We focused on generating as many concrete adjectives, and some alternative nouns, as we could for each feature, so for example, for Teeth, we came up with sharp, white, yellow and stained.

Step 3: Unbox the vocabulary

Once we had generated enough, we then moved on to abstract adjectives, for example, unsettling and daring. I then needed to shift the train of thought again and unbox the next set of vocabulary. For example, “Let’s think of abstract adjectives, for example, the menacing teeth.” This reset the room followed by suggestions like dangerous, intimidating, horrifying, misleading and so on.

Step 4: Enhance

Once you have generated concrete and abstract nouns, choose one or two you could up-level: zoom-in to the word. In this example, the word white is a word the children are comfortable using. For this lesson, I wanted them to experiment portraying and enhancing this image. I circled white and generated alternative words and phrases; for example, pale vs glistening, an ivory tusk, a dove’s feather, tip of a wave’s crest and freshly plucked cotton.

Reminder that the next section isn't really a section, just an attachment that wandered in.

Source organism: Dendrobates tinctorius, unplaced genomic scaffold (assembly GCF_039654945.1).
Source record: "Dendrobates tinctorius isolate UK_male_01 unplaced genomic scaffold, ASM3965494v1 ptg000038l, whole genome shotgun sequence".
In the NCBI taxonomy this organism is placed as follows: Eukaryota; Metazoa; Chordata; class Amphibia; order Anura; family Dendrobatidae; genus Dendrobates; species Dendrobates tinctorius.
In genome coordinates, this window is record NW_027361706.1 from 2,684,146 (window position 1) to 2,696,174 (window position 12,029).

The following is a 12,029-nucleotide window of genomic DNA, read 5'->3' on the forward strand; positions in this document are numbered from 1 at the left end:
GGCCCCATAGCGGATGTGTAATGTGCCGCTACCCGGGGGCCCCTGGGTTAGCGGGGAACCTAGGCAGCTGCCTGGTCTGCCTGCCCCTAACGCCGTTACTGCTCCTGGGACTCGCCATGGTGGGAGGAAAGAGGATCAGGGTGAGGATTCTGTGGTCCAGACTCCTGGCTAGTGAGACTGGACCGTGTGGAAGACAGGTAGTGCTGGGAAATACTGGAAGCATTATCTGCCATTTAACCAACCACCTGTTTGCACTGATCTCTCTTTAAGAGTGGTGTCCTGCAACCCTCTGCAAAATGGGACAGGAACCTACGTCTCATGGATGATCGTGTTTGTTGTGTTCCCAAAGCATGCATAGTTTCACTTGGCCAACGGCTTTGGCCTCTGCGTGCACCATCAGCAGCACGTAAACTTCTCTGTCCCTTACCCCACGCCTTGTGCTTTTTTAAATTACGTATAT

Step 5: Take it further

Once you have generated your descriptive language, how might we use it? This links well with generating personification and other figurative phrases. Generate verbs that enhance these features. For example, “What are the eyes doing?” They could be scanning, glancing, gazing, spying, fixating. Then I would unbox the next part, by saying, “What are the eyes physically doing? Could they be suspended?” (especially when showing his poisoned eyes suspended in the shadows). This followed with examples like hanging, clutching, hovering and so on.

Step 6: Build your sentence

When scaffolding, I prepared a short phrase by combining a selection of adjectives: The spherical, golden balls of poison. I prepared to take it further by including a verb using more of the ingredients on the page: The soul-piercing baubles scanning for flesh. This was up levelled further by combining other skills, previously learnt, with the current vocabulary: Emerging from the bushes, the points of the jagged ivory tusks greeted the locals (conveying the wolf’s innocence through a simple smile which could be seen by others as horrifying).